I first worked for the company now known as GameStop in 1995. At the time, of course, that name wasn’t even a glimmer in some marketing go-getter’s eye, and most consumers thought of the store, if they thought of it at all, as Software Etc. or Babbage’s. These were the days before digital distribution, before warranties against disc scratches, before money down for reservations, before PC titles were at best relegated to a back corner kiosk, before multiple-SKU transactions were a priority, before return policies were lobotomized, and before hiring priorities rejected the idea of gaming enthusiasts as salespeople.
These were also the days before the company was particularly profitable.
For an early twenty-something with a penchant for video games, Software Etc. was a pretty good place to work. There were, of course, sales initiatives and metrics to be tracked, but by and large the mandate was simple: Sell video games to make customers happy. There was a culture of customer service and product knowledge that was encouraged from the top down, because the leadership of the company believed supremely in two things. First, that video games were the entertainment media of the future. Second, that the best way to succeed was to aggressively pursue customer satisfaction and convenience for gamers.
By 1996 the parent company of Software Etc., NeoStar Retail Group, was filing for Chapter 11 and seeking to liquidate assets and sell off more than 600 stores. It became painfully evident in the days following and over the long, slow restructuring to become the monolithic retail force known today as GameStop that the company’s leadership had been right in exactly one of its core beliefs.
If there is one fact I want to stress about GameStop and understanding its modern motivations, it is this. Many if not most of the key executives and board members that drive the direction of the company today are the same ones that watched the Babbage’s of old get burned and stepped in at the eleventh hour. It’s not that these individuals have no concept of a conscience for customer issues; it’s just that they have empirical data that ties noble idealism in the gaming retail space to insolvency and collapse.
Like a lot of people, I don’t really shop at GameStop anymore. I don’t really like how they do business. That’s not a grand gesture, so much as an individual choice about how and where I make my purchases. That also doesn’t mean I automatically uninstalled Impulse upon learning of their acquisition, or that I won’t haunt the doorway of some strip-mall Gamestop sometime in the future. It just means I’ve found generally better buying options for me.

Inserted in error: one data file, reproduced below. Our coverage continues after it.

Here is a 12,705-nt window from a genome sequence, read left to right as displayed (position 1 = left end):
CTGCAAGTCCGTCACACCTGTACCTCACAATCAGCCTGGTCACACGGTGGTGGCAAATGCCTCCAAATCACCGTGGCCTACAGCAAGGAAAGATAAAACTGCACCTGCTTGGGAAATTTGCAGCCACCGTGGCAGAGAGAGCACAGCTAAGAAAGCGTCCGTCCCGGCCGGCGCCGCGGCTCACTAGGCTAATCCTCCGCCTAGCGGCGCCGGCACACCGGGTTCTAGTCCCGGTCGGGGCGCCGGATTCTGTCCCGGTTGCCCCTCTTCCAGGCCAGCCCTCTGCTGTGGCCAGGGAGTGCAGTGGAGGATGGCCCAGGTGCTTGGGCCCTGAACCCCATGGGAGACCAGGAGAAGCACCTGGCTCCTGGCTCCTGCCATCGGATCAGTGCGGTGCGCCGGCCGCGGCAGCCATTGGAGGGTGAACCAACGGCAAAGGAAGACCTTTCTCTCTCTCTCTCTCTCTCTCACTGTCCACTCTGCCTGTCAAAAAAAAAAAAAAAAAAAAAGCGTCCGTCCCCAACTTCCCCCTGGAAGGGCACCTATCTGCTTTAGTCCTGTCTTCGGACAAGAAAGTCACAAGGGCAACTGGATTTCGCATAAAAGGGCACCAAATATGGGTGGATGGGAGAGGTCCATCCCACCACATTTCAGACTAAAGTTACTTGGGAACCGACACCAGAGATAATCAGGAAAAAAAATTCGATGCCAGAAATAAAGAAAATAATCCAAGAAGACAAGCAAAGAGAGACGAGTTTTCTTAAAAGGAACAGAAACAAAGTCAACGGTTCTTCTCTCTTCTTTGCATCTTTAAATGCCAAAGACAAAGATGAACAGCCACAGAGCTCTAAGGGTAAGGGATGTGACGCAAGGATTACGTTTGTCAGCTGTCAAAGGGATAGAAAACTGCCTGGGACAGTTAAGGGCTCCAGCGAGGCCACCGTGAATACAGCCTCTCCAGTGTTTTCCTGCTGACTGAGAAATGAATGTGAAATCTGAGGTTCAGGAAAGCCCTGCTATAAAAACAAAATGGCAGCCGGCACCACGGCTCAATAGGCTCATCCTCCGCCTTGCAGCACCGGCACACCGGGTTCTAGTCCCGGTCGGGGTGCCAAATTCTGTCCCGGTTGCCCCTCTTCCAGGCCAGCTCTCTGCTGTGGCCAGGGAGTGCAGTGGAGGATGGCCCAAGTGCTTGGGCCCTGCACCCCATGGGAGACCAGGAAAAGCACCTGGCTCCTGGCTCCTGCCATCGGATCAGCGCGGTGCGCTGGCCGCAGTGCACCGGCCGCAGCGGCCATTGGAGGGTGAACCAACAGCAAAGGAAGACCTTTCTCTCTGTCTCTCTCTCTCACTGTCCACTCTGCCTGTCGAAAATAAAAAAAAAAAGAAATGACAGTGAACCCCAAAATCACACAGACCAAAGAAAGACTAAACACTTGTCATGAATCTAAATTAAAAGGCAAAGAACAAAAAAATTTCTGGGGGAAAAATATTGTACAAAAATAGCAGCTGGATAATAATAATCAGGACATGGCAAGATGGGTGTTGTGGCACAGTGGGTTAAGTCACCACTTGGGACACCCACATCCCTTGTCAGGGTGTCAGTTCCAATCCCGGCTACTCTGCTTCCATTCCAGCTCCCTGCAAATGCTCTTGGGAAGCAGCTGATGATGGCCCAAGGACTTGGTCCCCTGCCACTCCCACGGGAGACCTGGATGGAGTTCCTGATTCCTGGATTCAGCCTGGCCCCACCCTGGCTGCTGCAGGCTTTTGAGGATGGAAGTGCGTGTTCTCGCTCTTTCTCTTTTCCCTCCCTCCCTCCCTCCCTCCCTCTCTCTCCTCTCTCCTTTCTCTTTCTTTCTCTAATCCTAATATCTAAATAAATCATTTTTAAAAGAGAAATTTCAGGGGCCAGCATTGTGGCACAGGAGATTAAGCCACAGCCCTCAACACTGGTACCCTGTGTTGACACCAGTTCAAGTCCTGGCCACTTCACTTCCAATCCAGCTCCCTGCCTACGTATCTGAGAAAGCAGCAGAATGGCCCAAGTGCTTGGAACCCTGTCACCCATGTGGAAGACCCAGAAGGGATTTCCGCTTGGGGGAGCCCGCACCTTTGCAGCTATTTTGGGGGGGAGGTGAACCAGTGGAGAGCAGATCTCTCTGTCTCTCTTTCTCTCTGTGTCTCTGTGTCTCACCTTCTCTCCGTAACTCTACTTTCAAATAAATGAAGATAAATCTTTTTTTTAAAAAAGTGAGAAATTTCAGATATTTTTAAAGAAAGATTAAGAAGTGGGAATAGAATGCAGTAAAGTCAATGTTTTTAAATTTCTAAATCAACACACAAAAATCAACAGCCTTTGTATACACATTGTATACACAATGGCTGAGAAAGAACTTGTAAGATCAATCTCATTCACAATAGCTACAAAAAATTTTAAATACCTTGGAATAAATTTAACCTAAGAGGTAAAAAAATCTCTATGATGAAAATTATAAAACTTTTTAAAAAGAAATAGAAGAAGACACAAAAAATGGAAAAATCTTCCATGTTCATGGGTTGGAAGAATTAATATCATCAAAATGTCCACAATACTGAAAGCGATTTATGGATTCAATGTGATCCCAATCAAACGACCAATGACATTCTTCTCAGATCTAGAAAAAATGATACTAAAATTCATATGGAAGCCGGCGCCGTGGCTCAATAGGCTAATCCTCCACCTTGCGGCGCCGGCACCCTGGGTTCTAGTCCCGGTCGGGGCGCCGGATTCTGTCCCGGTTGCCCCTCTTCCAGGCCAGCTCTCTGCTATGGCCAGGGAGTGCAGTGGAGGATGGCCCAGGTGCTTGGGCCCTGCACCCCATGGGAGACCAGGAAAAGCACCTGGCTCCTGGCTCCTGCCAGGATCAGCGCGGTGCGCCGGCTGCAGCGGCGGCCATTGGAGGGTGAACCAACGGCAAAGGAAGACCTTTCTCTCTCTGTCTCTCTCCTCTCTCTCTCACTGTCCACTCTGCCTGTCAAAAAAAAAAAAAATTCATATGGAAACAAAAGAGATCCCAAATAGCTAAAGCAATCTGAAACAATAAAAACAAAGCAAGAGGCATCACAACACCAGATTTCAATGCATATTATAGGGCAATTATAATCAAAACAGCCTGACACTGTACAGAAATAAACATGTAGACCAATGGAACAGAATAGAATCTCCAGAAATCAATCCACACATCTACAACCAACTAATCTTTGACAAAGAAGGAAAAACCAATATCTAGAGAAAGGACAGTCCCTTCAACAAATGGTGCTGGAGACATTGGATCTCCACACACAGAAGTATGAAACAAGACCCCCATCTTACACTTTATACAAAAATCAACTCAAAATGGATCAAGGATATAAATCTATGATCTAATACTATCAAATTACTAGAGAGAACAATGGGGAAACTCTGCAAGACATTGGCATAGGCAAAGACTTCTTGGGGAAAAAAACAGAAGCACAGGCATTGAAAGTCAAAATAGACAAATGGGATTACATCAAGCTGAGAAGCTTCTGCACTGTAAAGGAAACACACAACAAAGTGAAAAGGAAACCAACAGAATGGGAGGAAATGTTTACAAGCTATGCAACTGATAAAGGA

However, in the modern gaming retail environment, GameStop’s actions and decisions deeply impact the course and policies of the industry and market at large. They are virtually unchallenged in North America as a gaming boutique shop, and even much larger companies are impacted by and in some cases driven to try to match their policies. Where goes GameStop, so goes video gaming retail.
It is then at least useful to understand what motivates the company, and I think a lot of that answer can be charted back to the rocky waters of the late ‘90s. The company some of us remember fondly as a cool place to buy our games is remembered in GameStop’s board room as a catastrophically failed model — the dark days to which they shall never be returned.
When you remember being able to bring back incompatible PC games for a refund, they remember a distribution warehouse with mountains of inventory rejected by vendors as a physical reminder of lost revenue. When you remember being able to simply walk into the store and buy the latest game without having to go through the silly process of a reservation, they remember backrooms stacked high with dozens of copies of games that would never sell because they’d stocked far too much. When you remember hanging out chatting with the local Software Etc. assistant manager, they remember overpaying a directionless and undisciplined staff with limited sales experience and misplaced priorities.